by David Petersen
The Church is always prepared in the same way: through repentance. Whatever else marks Lent, it is a season of repentance. It lasts for forty days, not counting the Sundays, reminding us of our Lord’s fasting in the desert and the Israelites wandering in the wilderness, both austere events. As part of that repentance, Lent is a time of increased prayer, fasting and gifts for the poor. Yet even as true repentance is not simply feeling sorry but is turning from sin and toward God or is sorrow over sin and faith in Jesus, so likewise, Lent is not so much a time of giving things up as it is a time for adding things that increase our awareness of God’s mercy in Christ Jesus.
That is why the majority, if not all, of our congregations add worship services during Lent. Lent is meant to be a time of increased opportunities to receive God’s gifts won by Christ’s death and resurrection. Midweek services could be thought of as giving up free time or leisure, but they are better considered as adding something valuable to our lives and as preparation for the life to come. Fasting can also be understood in this way. It doesn’t have to be simply denying the body something. It can be training for the body. That training can be good for the body’s physical health, and it can serve as preparation for times of temptation or persecution. The same is true of charitable giving. We might be tempted to think that we are giving more of our money away, giving it up, but we do better to think of how God has blessed us with not only material things but also salvation and that we are privileged to share with the needy.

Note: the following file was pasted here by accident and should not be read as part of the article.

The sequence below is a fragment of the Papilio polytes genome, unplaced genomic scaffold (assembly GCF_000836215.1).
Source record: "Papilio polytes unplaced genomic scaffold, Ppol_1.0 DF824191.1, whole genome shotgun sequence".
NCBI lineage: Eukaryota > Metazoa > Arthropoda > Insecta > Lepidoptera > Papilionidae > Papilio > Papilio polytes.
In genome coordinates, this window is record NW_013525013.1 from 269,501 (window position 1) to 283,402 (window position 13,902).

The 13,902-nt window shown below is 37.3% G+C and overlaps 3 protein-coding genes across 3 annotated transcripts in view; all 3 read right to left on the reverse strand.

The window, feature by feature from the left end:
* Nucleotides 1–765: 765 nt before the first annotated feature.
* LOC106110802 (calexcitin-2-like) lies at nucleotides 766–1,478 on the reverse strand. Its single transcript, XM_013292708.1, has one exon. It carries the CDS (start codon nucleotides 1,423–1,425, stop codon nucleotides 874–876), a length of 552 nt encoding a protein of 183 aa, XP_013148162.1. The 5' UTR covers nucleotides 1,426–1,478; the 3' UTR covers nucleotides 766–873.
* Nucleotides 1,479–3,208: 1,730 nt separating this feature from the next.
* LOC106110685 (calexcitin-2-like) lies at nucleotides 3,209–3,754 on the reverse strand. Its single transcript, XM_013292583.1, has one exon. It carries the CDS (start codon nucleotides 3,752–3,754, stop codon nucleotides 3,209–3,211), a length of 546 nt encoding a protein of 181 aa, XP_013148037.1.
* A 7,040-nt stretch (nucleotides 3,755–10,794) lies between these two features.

In any case, when these traditions are taken on for Lent, whether it is giving something up or adding something, they are not salvific and no sin is committed if they are ignored. They do not impress God or merit His favor. We don’t need to impress God. He is already pleased with us in the Son and loves us. These traditions have, however, proven beneficial to Christians over the centuries, and there can be no doubt that they will also be good for us.